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Associations of School Diversity with Students’ Race-based Victimization and School Connectedness: A Combined Influence of Student and Teacher Racial/Ethnic Diversity and Socioeconomic Diversity


School diversity has been shown to be associated with students’ school experiences. However, most studies have focused solely on student racial/ethnic diversity, in spite of the multifaceted nature of diversity. This study assessed how the combined influence of student and teacher racial/ethnic diversity and socioeconomic diversity were related to race-based victimization, school connectedness, and racial/ethnic disparities of these outcomes. The participants were Asian, Black, Latinx, and White students (n = 100,408; 46.2–53.5% female) in Grade 7 to Grade 12 attending 278 public schools in California. The participating schools’ diversity contexts were categorized into four latent profiles differentiated by varying levels of student and teacher racial/ethnic diversity and socioeconomic diversity. Race-based victimization was the least prevalent in schools with low student racial/ethnic diversity, low socioeconomic diversity, and moderate teacher racial/ethnic diversity. The magnitude of racial/ethnic disparities in race-based victimization differed across the four latent profiles; racial/ethnic disparities were minimal when there were similar numbers of students in each racial/ethnic group. School diversity’s relation with school connectedness was minimal. White students perceived higher school connectedness than other racial/ethnic groups across profiles, but the White-Latinx gap was smaller in profiles with schools having a homogeneous Latinx student population. The findings underline the importance of understanding school diversity’s interaction with students’ characteristics, particularly racial/ethnic identity, on students’ school experiences.

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  1. The percentages of race-based victimization at the school-level of each profile were calculated using the equation, 1/ (1+exp (threshold value)). Threshold values of school-level race-based victimization were listed in Table 3.


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The research reported here was supported in part by the Institute of Education Sciences, U.S. Department of Education, through Grant # R305A160157 to the University of California, Santa Barbara. The opinions expressed are those of the authors and do not represent views of the Institute of Education Sciences or the U.S. Department of Education.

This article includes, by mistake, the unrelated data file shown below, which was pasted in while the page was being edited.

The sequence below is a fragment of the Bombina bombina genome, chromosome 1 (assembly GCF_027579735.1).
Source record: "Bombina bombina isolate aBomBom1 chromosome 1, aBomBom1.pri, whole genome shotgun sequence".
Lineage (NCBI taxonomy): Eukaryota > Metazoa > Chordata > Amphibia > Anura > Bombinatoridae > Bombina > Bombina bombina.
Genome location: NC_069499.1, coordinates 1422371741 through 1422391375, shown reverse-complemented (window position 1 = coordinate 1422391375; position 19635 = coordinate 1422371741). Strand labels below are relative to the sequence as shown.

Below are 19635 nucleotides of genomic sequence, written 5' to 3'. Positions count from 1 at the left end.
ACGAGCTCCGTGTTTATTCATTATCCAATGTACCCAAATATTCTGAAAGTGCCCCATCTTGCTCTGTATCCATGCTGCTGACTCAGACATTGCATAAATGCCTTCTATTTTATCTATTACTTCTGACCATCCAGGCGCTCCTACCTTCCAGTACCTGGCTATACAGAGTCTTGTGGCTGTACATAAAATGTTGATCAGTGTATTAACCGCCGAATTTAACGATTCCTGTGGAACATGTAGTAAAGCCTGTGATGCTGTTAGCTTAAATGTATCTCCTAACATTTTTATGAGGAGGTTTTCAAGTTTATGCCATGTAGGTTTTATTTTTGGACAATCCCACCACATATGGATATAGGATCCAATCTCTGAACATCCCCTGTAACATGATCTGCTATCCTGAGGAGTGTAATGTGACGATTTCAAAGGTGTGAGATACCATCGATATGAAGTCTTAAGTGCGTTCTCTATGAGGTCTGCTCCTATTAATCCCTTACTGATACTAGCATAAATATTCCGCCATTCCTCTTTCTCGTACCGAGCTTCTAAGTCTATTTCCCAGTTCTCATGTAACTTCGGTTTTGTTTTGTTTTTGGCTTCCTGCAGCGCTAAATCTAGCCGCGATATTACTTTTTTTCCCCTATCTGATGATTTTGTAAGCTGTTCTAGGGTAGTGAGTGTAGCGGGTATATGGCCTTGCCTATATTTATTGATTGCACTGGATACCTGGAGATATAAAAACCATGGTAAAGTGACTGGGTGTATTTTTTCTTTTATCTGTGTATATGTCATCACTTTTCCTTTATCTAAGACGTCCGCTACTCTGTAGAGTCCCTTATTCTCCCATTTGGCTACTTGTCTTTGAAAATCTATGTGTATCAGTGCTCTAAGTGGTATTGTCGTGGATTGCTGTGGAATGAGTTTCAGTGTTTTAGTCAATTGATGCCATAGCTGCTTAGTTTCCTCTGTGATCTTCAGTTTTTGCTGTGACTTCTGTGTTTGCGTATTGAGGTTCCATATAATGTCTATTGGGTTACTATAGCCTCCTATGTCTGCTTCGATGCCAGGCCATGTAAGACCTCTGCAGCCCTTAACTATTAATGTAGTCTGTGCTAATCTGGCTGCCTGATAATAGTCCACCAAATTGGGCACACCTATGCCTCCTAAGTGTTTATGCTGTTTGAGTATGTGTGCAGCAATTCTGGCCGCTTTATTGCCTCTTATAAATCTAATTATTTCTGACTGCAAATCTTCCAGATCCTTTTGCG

Data Sharing Declaration

The student-level and school-level datasets analyzed during the current study are available in the CalSCHLS repository upon request,, and California Department of Education’s DataQuest reporting system,, respectively.

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M.C. developed the initial research questions, designed the data analysis plan, conducted the analysis, and drafted the manuscript; J.S. refined the research questions and the data analysis plan, interpreted analyses, and revised the manuscript; K.N.-G. refined the data analysis plan, assisted with analysis, interpreted results, and revised the manuscript; E.D. interpreted the analyses and revised the manuscript. All authors read and approved the final manuscript.

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Correspondence to Mei-ki Chan.

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The authors declare no competing interests.

Ethical Approval

This study involved human participants and was conducted in accordance with the ethical standards of the institutional review board of University of California Santa Barbara.

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Passive consent was received from the parents of the participants and informed assent was obtained from all participants in the study.

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Chan, Mk., Sharkey, J.D., Nylund-Gibson, K. et al. Associations of School Diversity with Students’ Race-based Victimization and School Connectedness: A Combined Influence of Student and Teacher Racial/Ethnic Diversity and Socioeconomic Diversity. J Youth Adolescence 52, 44–60 (2023).

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  • Student racial/ethnic diversity
  • Socioeconomic diversity
  • Teacher racial/ethnic diversity
  • Race-based victimization
  • School connectedness